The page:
When a woman becomes perimenopausal, the pituitary is decreasing its production of follicle-stimulating hormone, the hormone that functions in release of estradiol. The adrenals take over at this point to balance the decreased production. If the adrenals are exhausted, they don't make up that balance in estradiol and the women has strict, strong fluctuations in estradiol levels, and end up with huge swings in energy, hot flashes, sweating, etc., that go with perimenopausal symptoms.

Cortisol is the primary glucocorticoid secreted by the adrenal cortex and increases the blood glucose concentration. A person in a high-stress situation will release more cortisol, and that cortisol increases the blood glucose. This makes a lot of sense from a sympathetic, fight or flight mechanism; when a giant grisly bear jumps on our path, we need a lot of glucose in our bloodstream for muscle cells to make ATP, so we can run away from our predator. But it doesn't make a lot of sense when our job is just extremely stressful causing our adrenals to put out vast amounts of cortisol on a daily basis. Our sympathetic nervous system can’t tell the difference between a real grisly bear encounter and stock market crash; the results will be the same. The real or perceived exogenous stress source causing a hyper-adrenal output causes a hyper-cortisolemia leading to a hyper-glucose reaction and a hyper-insulinemia. This is what we call a negative cycle; it spins us downward towards greater sickness and death.

High adrenal output causes a lot of damage to other tissues and may, in itself, be a source for an autoimmune response. It certainly is a component in the autoimmune system and, again, an absolute must in treating concurrently with an autoimmune disease. Treatment is aimed at supporting the organ with chemicals called adaptogens, herbal formulas that are known to balance high and low adrenal outputs. We also use a compound called phosphatidylserine, which has a balancing affect on the hippocampal formation, the part of the brain that senses these stressful situations. It's this hippocampal-hypothalamus-pituitary-adrenal link that we want to calm down.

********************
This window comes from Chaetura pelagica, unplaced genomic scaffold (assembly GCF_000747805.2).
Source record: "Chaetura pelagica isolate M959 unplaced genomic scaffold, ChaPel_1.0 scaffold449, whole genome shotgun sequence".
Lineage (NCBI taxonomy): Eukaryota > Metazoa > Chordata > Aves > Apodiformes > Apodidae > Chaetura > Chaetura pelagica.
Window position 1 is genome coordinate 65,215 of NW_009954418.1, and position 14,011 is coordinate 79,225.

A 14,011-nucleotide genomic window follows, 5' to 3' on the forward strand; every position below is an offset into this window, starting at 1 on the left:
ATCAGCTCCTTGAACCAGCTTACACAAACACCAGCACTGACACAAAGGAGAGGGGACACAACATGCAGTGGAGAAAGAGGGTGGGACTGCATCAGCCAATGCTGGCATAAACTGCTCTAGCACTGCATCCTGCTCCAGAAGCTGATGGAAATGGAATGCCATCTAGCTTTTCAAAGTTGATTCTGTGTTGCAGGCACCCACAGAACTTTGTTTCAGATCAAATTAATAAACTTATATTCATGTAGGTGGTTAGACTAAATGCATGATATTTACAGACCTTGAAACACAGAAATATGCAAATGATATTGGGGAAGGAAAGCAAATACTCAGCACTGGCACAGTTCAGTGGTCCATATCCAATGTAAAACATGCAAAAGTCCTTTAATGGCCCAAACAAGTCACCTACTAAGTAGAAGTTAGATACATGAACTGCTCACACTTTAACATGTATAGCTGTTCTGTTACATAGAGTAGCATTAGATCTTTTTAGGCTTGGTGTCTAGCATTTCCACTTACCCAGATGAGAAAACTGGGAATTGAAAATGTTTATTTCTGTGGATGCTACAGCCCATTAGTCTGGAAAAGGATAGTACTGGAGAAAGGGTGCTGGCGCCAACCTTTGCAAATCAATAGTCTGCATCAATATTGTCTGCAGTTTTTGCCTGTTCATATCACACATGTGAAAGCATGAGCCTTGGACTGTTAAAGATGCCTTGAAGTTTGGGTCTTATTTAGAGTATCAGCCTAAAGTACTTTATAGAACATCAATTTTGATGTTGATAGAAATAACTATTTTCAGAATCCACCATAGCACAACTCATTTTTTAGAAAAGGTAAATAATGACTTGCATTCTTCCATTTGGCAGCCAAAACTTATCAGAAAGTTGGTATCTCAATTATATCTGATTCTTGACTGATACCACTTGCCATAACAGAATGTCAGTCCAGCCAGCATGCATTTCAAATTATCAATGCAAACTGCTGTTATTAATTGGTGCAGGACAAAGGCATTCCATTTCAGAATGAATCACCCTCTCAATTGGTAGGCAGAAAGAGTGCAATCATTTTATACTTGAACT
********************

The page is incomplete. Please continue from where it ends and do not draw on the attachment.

Common signs and symptoms of adrenal problems are going to be fatigue, headaches, and multiple allergies. Because a person’s stress response is constantly firing, it fatigues their immune system. Stomach ulcers are also common as is cravings for sweets or caffeine. They'll have addictions to food, alcohol, drugs, or cigarettes. Other signs and symptoms can be dizziness, asthma issues, varicose veins, blood disorders, and blood pressure issues.

Adrenal dysfunction is also tied to the midbrain and the frontal lobes which can lead to anxiety and depression which may be the chief symptom that brings the patient to the office. We see a high number of patients today that are on brain-altering, mind-changing medication due to stress issues that are really adrenal issues affecting the frontal lobes; all these could be addressed from a functional medicine perspective, if you address all the systems that are tied together. By the time the person has symptoms that bring them into a doctor's office, whether it's a medical doctor or an alternative practitioner, there has been down regulation of multiple systems.

Though it's impossible to discuss every system and the cellular response necessary to thoroughly analyze a patient with autoimmune disease in this book, we would be amiss if we didn't discuss the gastrointestinal component because it always exists in autoimmune disorders and is essential for us getting the nutrients in order to regulate all the systems.